'Meeting the Waylo' is a history of story-making about the experiences of Migeo, Boongaree and Bundle, three Indigenous Australians who were intermediaries on board maritime expeditions in the early nineteenth century. These Indigenous men travelled to the archipelagos of the north-west of Western Australia, where they became central figures in encounters between the crew and local Indigenous groups onshore.
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Visceral and energetic, Omar Sakr's poetry confronts notions of identity and belonging head-on. Braiding together sexuality and divinity, conflict and redemption, 'The Lost Arabs' is a seething, urgent collection from a distinct new voice.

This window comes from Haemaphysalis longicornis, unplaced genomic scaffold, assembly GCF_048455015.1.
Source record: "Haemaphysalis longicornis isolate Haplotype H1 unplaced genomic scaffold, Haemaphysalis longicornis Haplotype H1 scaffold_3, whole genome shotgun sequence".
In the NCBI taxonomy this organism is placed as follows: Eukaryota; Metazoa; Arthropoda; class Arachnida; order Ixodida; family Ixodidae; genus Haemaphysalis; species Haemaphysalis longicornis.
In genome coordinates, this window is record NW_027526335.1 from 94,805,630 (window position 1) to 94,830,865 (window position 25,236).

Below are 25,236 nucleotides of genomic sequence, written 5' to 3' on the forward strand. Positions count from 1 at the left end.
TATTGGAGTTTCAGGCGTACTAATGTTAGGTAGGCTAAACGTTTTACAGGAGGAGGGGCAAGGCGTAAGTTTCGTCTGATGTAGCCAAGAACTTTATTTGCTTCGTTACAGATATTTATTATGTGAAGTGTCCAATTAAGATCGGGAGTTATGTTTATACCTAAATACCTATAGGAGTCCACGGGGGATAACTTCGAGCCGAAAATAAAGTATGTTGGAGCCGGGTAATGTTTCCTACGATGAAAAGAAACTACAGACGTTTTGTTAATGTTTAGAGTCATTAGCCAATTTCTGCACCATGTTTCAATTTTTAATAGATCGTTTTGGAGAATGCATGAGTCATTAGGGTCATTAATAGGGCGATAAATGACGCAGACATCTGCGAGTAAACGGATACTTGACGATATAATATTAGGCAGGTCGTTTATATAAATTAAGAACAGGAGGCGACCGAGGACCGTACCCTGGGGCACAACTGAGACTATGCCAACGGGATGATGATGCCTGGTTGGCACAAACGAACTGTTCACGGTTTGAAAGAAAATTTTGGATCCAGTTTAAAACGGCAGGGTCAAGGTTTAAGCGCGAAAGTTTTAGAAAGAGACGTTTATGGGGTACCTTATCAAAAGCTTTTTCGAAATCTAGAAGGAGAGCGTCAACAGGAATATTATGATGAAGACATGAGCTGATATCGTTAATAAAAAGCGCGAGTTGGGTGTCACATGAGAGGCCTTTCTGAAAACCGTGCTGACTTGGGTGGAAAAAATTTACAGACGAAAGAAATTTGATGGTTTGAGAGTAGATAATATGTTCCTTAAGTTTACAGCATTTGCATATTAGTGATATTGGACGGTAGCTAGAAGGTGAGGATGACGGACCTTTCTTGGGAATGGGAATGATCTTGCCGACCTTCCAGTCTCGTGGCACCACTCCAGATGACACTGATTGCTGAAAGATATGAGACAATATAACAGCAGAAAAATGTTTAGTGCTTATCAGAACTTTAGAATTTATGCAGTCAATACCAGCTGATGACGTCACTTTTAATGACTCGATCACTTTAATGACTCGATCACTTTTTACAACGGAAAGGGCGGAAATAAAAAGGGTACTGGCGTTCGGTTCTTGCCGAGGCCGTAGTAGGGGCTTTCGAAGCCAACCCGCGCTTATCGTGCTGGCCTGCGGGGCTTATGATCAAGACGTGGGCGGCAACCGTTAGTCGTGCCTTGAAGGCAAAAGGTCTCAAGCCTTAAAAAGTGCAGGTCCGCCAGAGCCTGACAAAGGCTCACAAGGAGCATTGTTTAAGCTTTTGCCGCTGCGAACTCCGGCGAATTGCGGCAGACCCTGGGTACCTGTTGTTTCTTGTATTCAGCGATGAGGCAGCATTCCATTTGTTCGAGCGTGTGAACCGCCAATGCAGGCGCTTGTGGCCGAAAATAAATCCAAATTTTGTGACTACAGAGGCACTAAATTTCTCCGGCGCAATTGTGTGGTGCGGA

'Cooee Mittigar', meaning 'Come Here Friend', is an invitation to 'yana' (walk), on Darug Country. In this stunning picture book, Darug creators Jasmine Seymour and Leanne Mulgo Watson tell a story on Darug Songlines, introducing children and adults-alike to Darug 'Nura' (Country) and language. Greeted by Mulgo, the black swan, readers are welcomed to 'Nura'. Journeying through the seasons, Mulgo describes the land, skyscape, birds, animals and totems. It is a gentle guide to how Darug people read the seasons, knowing when it is time to hunt and time to rest.
Biz knows how to float. She has her people, posse, her mum and the twins. She has Grace. And she has her dad, who tells her about the little kid she was, and who shouldn't be here but is. So Biz doesn't tell anyone anything. Not about her dark, runaway thoughts, not about kissing Grace or noticing Jasper, the new boy. And she doesn't tell anyone about her dad. Because her dad died when she was seven. And Biz knows how to float, right there on the surface—normal okay regular fine.